Pathological Demand Avoidance Syndrome (PDA)
Learn about Pathological Demand Avoidance Syndrome (PDA) at your own pace with this easy-to-access online workshop designed to promote positive learning and behaviour by elevating your understanding of key aspects of PDA, including neurological diversity.
About this course
An engaging course to help to school and college leaders understand the specific needs of Deaf learners with PDA.
PDA is a condition which is part of the autism spectrum and the prevalence of autism is notably higher in Deaf learners than in hearing learners. This training is designed to heighten your understanding that Deaf learners with PDA are likely to communicate differently to neurotypical learners.
What does this course cover?
- An overview of how the impairments affecting those with PDA may cause difficulties (What is PDA? The key features of PDA).
- Meeting the needs of those with PDA. Some interactive activities and simple and effective strategies designed to meet a range of needs based on the impairments.
- Strategies and interventions for adapting the sensory environment to meet the behavioural needs of individuals with PDA.
- Why individuals with PDA need Visual Interventions and how they can benefit from them.
- How to create a range of differentiated age and level appropriate Visual Interventions for individuals with PDA.
- An investigation into the type of language and presentation suitable for the needs of individuals with PDA.
- Promoting positive behaviour through effective practice.
What outcomes can you expect from this course?
Completing this course will help you to:
- Understand the needs of individuals with PDA and the associated impairments.
- Create differentiated, age and level appropriate interventions.
- Adapt the sensory environment to meet the needs of individuals and groups of individuals.
- Create effective behavioural interventions and strategies.
- Support Deaf learners with PDS to reach their full potential.
Who is the course for?
This course is designed for education professionals and support staff in primary and secondary.
Who will you learn with?
Andrew Whitehouse MSpEd, CPSE, (PGCert) BAHons QTS, People First Education.
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Complex neurological disorders, including Dyspraxia, are often reported to be more prevalent amongst Deaf people, which is why we believe it’s important to cover these in the suite of courses and resources we offer.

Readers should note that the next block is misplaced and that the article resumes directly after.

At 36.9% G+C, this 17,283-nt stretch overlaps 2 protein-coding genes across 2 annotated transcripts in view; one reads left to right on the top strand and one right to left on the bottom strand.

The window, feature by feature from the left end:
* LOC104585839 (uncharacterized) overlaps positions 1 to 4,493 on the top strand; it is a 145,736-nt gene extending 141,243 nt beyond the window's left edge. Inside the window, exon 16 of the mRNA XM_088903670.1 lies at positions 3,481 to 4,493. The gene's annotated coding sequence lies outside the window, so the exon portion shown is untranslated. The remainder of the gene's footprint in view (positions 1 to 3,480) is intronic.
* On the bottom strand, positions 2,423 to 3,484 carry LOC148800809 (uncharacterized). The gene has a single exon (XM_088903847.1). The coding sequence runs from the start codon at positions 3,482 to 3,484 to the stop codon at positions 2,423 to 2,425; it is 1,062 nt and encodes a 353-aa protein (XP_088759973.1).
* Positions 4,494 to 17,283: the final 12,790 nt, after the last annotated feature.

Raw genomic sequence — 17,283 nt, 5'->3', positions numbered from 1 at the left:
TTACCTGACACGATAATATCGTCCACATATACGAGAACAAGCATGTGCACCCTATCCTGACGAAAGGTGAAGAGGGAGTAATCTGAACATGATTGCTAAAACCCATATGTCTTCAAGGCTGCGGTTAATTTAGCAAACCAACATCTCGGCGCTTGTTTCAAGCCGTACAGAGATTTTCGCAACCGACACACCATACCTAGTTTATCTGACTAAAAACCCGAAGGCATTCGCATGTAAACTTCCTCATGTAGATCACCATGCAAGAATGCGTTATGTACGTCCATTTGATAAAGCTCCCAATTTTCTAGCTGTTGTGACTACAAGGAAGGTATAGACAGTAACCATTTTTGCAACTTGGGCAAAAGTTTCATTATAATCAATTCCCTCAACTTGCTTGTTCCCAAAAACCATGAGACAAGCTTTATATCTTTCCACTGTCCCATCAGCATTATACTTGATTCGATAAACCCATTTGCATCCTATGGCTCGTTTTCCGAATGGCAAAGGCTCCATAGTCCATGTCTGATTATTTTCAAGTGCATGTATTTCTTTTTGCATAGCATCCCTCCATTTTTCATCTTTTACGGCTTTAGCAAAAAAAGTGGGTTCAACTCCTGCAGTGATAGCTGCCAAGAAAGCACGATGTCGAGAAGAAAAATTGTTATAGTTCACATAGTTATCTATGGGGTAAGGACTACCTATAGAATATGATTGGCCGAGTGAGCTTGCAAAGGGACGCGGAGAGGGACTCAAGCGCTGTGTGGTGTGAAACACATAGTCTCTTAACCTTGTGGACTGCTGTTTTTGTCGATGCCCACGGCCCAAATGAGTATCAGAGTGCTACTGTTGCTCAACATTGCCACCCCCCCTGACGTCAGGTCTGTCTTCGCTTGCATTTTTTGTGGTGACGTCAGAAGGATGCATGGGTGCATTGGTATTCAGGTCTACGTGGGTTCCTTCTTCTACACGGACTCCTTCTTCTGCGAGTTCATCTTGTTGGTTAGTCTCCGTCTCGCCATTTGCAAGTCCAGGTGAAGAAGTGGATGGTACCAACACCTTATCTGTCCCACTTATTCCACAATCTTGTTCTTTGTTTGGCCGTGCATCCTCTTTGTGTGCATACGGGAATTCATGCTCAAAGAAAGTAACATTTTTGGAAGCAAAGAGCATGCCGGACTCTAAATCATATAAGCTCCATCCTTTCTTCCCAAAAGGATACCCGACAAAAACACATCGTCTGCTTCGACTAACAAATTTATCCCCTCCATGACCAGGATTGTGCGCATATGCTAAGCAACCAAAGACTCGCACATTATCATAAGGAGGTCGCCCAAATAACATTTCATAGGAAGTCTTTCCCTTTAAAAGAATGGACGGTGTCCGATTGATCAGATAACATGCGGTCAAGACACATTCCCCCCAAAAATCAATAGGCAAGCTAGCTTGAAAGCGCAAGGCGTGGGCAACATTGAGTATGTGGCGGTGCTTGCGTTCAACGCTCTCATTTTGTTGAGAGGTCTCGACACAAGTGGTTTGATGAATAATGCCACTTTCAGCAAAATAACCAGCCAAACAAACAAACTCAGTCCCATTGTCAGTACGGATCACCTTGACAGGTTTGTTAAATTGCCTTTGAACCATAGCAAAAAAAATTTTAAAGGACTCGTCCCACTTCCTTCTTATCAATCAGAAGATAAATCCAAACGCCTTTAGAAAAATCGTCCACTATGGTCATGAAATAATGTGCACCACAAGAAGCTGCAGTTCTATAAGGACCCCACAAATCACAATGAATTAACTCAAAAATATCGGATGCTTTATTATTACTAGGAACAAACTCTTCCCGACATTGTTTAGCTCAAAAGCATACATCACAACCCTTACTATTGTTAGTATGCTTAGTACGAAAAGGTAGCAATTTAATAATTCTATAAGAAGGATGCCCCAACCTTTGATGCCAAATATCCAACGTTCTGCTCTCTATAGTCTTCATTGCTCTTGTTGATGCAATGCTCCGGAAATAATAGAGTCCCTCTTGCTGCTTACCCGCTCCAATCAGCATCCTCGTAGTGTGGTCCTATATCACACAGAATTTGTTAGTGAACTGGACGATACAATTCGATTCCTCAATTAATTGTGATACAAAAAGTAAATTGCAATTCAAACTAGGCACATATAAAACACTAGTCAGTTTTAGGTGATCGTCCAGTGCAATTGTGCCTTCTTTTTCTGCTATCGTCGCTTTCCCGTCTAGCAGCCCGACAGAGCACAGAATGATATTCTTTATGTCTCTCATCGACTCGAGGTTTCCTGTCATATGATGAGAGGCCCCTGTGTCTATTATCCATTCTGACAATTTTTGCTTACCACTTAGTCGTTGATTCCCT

Dyspraxia is a Developmental Co-ordination Disorder (DCD) which affects organisation and planning of physical movement. The essential feature is the impairment of motor function that significantly interferes with academic achievement or activities of daily living.
This easy-to-access online workshop explores several interventions you can put in place to support the needs of Deaf/SEN learners and is designed to help you:
- Gain a clear understanding of what Dyspraxia is and how it can affect the development of age-appropriate skills.
- Grasp the complex challenges facing Deaf learners who also display neurological disorders such as Dyspraxia.
- Put interventions in place to support the development of learners who are displaying common presentations of Dyspraxia.
Deafness itself is not a learning disability. However, as complex neurological disorders are often reported to be more prevalent amongst young Deaf learners. Accessing learning and clearly understanding what’s expected of them can be particularly challenging, especially if they are Deaf and have special educational needs. Naturally, this can impact on behaviour in the classroom – particularly amongst younger children at the Early Years and Foundation Stage (EYFS).
One of the primary ways to remove learning barriers amongst Deaf/SEN learners at this early stage in their educational journey is to introduce visual interventions into the classroom.
This easy-to-access online workshop explores several visual intervention strategies and is designed to help you:
- Understand the complex needs of Deaf learners who also display neurological disorders.
- Learn how to support positive behaviour in EYFS settings.
- Use visual signs and prompts to improve communication and promote positive behaviour.